After performing the three shorter tracks live we started recording them. But the album was recorded during quite a long period. This was partially due to our participation to several tribute and concept albums organized by Colossus/Musea. Mikko Väärälä’s long track was recorded at the end in relatively short period and the other three tracks were also finished. Mikko mixed the album, so it was a product of just the band, mastering being the only stage were other people were involved.
Comparing the albums the biggest difference is the changeover from female to male vocalist. Other differences are longer tracks in the second album with probably longer instrumental parts. However, there are more guitar and keyboard solos in the first album. There are more written instrument parts in the second album while the first relied more on improvisations over the basic structures.
Your music has been described as a mix of 1970s prog rock and folk rock. But how would you describe your music and which bands would you compare yourself with?
Categorizing has it’s pros and cons. Anyway, I would also describe our music as a mixture of 70’s prog and folk. And although it is sung in Finnish, I think that at least the first album is musically closer to English than Finnish 70’s prog. The second album is more original, clear influences are not so easily identified.
There are four composers in the band, everyone making a bit different type of music. That’s why our style is not so easy to define. When naming just one band to compare us with it would definitely be Camel. Our intention is not to make “Camelish” music. But I think all the 4 composers of the band have done songs with some parts quite close to Camel. Our line-up is similar to that in Camel (vocals, gtr, analog keybs, flute/sax, bass, drums). Kimmo’s style of playing keys and my guitar playing, both concentrating on clear, simple and beautiful melodies is something that Camel was doing in their 4-6 first records. The central elements in our music in the first record. And I think Camel is a mix of 70’s symphonic prog and folk.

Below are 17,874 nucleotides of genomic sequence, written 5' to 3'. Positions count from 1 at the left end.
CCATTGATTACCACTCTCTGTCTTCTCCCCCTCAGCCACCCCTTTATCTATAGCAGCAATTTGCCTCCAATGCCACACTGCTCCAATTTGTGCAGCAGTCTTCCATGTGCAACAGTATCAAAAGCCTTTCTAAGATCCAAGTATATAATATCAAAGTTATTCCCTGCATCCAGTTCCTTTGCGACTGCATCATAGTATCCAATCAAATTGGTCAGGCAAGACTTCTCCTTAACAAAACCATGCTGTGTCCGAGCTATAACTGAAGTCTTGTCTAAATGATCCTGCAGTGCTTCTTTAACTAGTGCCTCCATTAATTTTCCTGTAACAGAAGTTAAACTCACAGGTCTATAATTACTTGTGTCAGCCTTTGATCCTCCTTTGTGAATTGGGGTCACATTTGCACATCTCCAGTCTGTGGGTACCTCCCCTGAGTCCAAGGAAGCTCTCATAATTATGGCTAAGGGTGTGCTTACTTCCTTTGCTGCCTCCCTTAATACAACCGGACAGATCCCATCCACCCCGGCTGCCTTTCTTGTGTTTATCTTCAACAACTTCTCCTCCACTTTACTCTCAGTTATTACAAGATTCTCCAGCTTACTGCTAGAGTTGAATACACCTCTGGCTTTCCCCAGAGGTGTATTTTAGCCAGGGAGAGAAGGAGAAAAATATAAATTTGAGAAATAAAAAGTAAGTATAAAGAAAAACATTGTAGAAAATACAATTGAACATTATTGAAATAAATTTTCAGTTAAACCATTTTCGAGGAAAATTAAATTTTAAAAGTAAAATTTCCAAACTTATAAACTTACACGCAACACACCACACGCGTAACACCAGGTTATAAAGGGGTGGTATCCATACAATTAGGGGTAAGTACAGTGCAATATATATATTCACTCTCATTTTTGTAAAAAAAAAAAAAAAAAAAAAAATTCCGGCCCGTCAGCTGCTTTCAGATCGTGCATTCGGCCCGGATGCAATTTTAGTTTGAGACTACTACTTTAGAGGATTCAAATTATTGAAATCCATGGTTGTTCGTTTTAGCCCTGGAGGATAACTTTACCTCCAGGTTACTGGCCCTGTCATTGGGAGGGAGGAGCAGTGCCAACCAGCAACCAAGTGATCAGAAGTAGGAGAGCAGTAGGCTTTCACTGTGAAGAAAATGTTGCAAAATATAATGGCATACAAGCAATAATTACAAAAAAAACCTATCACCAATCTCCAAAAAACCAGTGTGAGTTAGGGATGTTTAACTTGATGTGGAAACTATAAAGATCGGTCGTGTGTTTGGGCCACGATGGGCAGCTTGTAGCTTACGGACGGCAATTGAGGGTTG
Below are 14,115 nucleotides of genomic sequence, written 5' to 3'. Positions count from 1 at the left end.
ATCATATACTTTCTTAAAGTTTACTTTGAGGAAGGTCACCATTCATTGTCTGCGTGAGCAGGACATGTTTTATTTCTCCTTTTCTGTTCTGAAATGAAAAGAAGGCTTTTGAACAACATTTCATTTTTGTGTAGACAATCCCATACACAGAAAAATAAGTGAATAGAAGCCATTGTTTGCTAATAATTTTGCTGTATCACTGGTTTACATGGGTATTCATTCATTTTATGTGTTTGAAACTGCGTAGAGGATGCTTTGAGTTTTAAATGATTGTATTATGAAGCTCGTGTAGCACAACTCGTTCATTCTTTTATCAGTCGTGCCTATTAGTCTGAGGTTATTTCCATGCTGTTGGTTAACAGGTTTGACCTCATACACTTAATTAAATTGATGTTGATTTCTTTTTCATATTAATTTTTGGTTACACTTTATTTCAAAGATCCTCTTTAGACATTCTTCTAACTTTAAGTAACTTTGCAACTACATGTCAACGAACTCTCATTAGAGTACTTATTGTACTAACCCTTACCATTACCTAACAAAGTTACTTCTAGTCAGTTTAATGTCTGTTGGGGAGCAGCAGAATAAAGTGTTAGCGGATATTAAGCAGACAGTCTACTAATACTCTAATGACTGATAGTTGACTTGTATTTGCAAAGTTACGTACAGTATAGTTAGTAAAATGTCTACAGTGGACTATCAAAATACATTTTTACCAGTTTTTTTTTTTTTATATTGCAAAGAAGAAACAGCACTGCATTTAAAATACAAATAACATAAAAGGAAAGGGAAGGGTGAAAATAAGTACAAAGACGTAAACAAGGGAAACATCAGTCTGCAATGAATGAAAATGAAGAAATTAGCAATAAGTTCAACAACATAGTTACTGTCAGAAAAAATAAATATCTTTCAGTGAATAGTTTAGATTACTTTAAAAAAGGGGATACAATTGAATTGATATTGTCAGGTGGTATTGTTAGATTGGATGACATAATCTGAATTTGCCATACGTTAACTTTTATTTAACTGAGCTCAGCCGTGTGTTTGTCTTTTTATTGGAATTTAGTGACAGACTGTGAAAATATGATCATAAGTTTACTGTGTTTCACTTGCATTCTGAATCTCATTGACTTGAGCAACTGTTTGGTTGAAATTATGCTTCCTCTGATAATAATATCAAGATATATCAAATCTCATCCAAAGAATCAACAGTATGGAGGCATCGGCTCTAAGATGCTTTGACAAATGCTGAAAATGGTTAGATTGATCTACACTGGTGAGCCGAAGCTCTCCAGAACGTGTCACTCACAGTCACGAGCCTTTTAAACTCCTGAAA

When I read the lyrics at your homepage, I do get the feeling that your band has a different lyrical approach than most Finnish folk and metal bands. Hence, no references to Kalevala, the Winter War, Finnish folklore and the forests in Finland. Is this a coincidence and what is your lyrical topics and ethos ?
Well, our track “Kaukomielen Kaipaus” (the bonus track) in Colossus/Musea concept album “Kalevala” is a story about “Lemminkäinen”, a male character in the Kalevala saga. He was a red haired handsome young man with a great lust for women and hunger for warfare.
The Winter War is breafly mentioned in “Kahden Kuun Sirpit” lyrics along with other historical events that took place in the city of Turku. Otherwise the lyrical content of the piece combines the history of the city with a story of a person’s life in the city and in the archipelago. The title refers to the way the story handles and modifies the truth. Part of the text is based on reality and the rest reflects it in it’s own way. On the other hand the name also refers to a perfect moment by the warm and calm sea when the moon is shining and is reflected from the glassy sea.
Lyrics in Hannu’s songs in Kahden Kuun Sirpit album are Finnish poetry from the early 20th century.
Some major topics in the lyrics of keyboardist Kimmo Lähteenmäki are humanity and reincarnation. The lyrics are universal.
What have you been up to since 2009 and what is your latest update? What is your plans for this year and beyond?
After releasing “Kahden Kuun Sirpit” we played a couple of gigs and started composing new material for the next album. The final demos have been made and we finally start recording the album in the beginning of April. So our plan for the year 2011 is to release the new album (in autumn) and play some gigs.
Right now we are not looking beyond that.
To wrap up this interview, is there anything you want to add to this interview?
It is great that prog is alive again after the complete lack of it in the 80’s! The prog audience in Finland is quite small. 75% of our records are sold outside Finland. Thus, we really need the space here in ProgArchives to talk to our listeners.
I wouldn’t have believed that prog will be back. Therefore it is unbelievable that most of the great 70’s bands are alive again. And their followers: the number and quality of the new brilliant prog bands exceeds that of the 70’s. Keep on Progging!!!
Thank you to Mikko for this interview
Their PA profile is here and their homepage's here
Edited by toroddfuglesteg - September 02 2011 at 23:15